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A report by the World Economic Forum listed the most important consumer, ecosystem and technological trends driving digital innovation in the media industry as demographics, new consumer behaviors, and expectations, ecosystem challenges, technology trends and adoption of digital technologies. A subset of these trends is real-time content management, in which media organizations not only offer content but also complementary services to support it. However, the traditional monolithic model employed by some such organizations doesn’t provide the necessary scalability to deliver this amount of content to consumers.
Enter microservices. As we mentioned in a previous blog, microservices can be described as an architectural style in which a larger solution can be broken down into granular functionalities to provide performant business value. It results in the smallest service or process of business capabilities that focus on a single, thoroughly defined task and is a variant of service-oriented architecture (SOA).
As components of a sizable software application that are able to be disconnected from the application as a whole, microservices may be revised or updated separately from the rest of the application. This technique has been utilized by enterprises in other industries and can certainly be implemented in the media and entertainment industry to enable an expedient and productive response to changing consumer demand. Standardization within the Society of Motion Picture and Television Engineers (SMPTE®) can support the use of microservices to provide a wide array of advantages for the media and entertainment industry.
In fact, microservices are already being used in the industry for a variety of workflow functions, including video on demand (VOD) delivery, fast live to VOD, graphics and subtitle insertion and transcoding new content. Media organizations also can utilize it to quickly and easily fix bugs, eliminating frustrating service delays. Additional benefits of microservices include:
Combining Microservices and the Cloud
Many large and successful digital enterprises have utilized microservices to grow their business. One of the first was Discovery Communications. Others include Amazon, Netflix, and some additional pay television operators and broadcasters, satellite media service providers, non-DOCSIS cable enterprises and non-media businesses such as Uber and Airbnb. Another commonality of these enterprises is their use of a cloud-based environment.
Technically, microservices are a subset of the cloud, and a model that operates with microservices can be applied to either a private or public cloud environment. As Videonet notes, some enterprises use a mix of traditional private cloud (on-premise or off-premise) and public cloud for their applications and a mix of ‘cloud-enabled’ and ‘cloud-native’ (microservices-based) software in their data center video operations. Conversely, some businesses select cloud-enabled and private, while others choose cloud-native and public.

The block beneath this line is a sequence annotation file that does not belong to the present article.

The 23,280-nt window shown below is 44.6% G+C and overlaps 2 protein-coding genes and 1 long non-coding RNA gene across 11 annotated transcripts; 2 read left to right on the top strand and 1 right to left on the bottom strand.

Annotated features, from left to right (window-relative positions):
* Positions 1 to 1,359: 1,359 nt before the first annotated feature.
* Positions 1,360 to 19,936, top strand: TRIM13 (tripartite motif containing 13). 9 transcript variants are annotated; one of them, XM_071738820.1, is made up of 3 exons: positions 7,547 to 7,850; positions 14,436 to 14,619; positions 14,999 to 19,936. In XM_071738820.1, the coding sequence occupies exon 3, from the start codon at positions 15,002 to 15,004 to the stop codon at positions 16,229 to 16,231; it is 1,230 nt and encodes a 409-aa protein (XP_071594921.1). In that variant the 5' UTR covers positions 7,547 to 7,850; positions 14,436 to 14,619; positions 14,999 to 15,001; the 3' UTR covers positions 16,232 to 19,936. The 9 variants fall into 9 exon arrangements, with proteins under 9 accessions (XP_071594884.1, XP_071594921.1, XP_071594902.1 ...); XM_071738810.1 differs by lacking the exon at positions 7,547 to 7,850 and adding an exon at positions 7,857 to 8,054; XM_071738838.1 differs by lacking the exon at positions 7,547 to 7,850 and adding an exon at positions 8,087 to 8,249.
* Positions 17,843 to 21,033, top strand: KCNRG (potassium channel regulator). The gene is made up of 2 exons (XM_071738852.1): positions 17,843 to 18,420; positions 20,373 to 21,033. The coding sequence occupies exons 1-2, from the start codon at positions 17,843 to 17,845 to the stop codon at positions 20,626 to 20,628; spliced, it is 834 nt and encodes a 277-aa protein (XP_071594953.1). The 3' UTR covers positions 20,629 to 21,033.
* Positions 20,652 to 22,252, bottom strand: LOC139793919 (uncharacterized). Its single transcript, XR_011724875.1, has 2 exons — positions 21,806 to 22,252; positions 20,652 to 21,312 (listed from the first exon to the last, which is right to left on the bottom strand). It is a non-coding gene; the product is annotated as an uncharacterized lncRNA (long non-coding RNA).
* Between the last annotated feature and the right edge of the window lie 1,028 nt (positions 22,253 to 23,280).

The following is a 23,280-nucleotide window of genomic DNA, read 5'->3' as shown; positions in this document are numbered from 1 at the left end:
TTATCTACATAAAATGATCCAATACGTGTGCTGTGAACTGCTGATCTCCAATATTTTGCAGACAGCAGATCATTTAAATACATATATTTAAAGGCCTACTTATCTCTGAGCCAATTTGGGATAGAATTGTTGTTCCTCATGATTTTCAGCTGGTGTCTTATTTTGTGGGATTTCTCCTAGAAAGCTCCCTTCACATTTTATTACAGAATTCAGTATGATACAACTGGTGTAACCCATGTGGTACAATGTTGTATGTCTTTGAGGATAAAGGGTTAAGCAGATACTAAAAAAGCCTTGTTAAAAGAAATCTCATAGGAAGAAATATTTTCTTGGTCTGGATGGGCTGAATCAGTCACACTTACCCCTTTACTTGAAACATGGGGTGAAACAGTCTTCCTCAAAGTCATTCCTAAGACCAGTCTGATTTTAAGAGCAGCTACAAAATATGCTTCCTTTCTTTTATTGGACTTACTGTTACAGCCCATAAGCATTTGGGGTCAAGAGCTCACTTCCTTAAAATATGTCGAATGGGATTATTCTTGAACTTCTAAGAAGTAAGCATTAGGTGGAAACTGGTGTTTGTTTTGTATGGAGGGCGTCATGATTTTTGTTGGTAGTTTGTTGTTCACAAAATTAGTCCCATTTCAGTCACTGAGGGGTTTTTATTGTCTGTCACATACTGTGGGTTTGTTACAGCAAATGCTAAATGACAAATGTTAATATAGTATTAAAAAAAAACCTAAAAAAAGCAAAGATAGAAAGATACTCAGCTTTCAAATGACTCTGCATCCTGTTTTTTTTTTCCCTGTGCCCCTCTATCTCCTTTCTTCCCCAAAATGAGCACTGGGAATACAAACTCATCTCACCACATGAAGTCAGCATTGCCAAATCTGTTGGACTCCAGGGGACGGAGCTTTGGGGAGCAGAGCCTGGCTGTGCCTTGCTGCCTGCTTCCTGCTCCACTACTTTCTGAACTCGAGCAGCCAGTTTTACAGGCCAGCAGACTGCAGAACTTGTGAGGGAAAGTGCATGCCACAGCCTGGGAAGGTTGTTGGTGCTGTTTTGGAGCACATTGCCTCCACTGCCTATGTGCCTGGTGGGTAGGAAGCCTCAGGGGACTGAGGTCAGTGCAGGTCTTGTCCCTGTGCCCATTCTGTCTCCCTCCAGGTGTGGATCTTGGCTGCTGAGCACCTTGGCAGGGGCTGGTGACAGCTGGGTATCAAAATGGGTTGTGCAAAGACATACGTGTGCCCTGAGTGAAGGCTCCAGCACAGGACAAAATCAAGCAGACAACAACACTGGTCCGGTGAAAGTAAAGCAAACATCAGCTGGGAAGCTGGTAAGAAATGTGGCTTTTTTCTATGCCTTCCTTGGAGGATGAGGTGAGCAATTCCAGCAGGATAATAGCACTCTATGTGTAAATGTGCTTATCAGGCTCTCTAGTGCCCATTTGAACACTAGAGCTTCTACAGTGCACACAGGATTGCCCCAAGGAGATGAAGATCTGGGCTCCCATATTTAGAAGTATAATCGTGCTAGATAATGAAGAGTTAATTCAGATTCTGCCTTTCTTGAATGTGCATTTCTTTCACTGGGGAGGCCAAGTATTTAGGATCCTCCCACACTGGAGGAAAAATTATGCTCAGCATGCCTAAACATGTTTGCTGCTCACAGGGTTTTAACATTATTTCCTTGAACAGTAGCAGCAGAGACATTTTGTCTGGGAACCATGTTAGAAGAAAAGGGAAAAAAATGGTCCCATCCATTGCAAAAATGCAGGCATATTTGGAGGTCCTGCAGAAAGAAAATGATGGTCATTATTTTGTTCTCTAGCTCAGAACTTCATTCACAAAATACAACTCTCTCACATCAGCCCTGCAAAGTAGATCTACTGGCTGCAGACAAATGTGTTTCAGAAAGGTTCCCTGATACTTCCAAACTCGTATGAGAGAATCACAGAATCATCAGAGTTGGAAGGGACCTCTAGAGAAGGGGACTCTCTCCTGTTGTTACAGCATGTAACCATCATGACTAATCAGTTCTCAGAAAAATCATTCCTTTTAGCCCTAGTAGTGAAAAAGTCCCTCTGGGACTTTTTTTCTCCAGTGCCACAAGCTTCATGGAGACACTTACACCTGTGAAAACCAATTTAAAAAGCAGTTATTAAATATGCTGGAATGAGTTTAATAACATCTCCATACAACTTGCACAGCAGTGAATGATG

If you’re not familiar with cloud-enabled versus cloud-native, we’ll give you a basic comparison. Imagine Communications defines cloud-enabled applications as those made accessible from the cloud but lack the ability to tap into the full benefits of a distributed environment. Cloud-native services are applications that have been constructed using microservices-design principles and are optimized to take advantage of the Internet and other IT-based cloud environments.
As one of the key cloud-native services, microservices affects how applications are created and deployed. Though the terms are almost interchangeable, cloud-native computing distributes applications as microservices through an open-source software stack. It then places each part into its own container and organizes them to enhance the utilization of resources.
Now that you (hopefully) have a better understanding of microservices and cloud-native software and applications, let’s dive into some of the benefits of this comprehensive combination. One example is that microservices as a cloud-based resource are able to be deployed part-by-part or in bigger volumes. Another is the view by multiple leading television vendors that microservices-enabled, cloud-native software is superior and that the true potential of the cloud can only be exploited through a microservices architecture.
Additional advantages of cloud-native software and microservices are increased agility for faster software development with a decreased risk, the creation of more flexible workflows and an enhanced ability to test them, quicker and more regular updating of features and improved competition between large and small media and entertainment providers. Similarly, this combination allows for quicker instigation of new services, optimized realization of advantages from virtualization in the cloud, maximized resiliency and manageability and better use of computing, storage, and networking resources to decrease operating costs. According to a study from Amdocs, a select number of communications and media providers are rapidly adopting cloud-native technologies, giving them the first-mover advantage and greater opportunities for innovation.
At SMPTE, we know that microservices are the building blocks upon which the industry’s most successful digital businesses are constructed. That’s why we offer multiple tools, from recommended practices and technical specifications to engineering guidelines and registration services, to promote interoperability for microservices. If you’d like to learn more about how the media and broadcast industry can benefit from adopting this new technology approach, attend our upcoming Section Meeting or contact us online.
To learn more about microservices and the SMPTE Drafting Group on Media Microservices Overall Architecture, check out the November/December 2019 Motion Imaging Journal by SMPTE.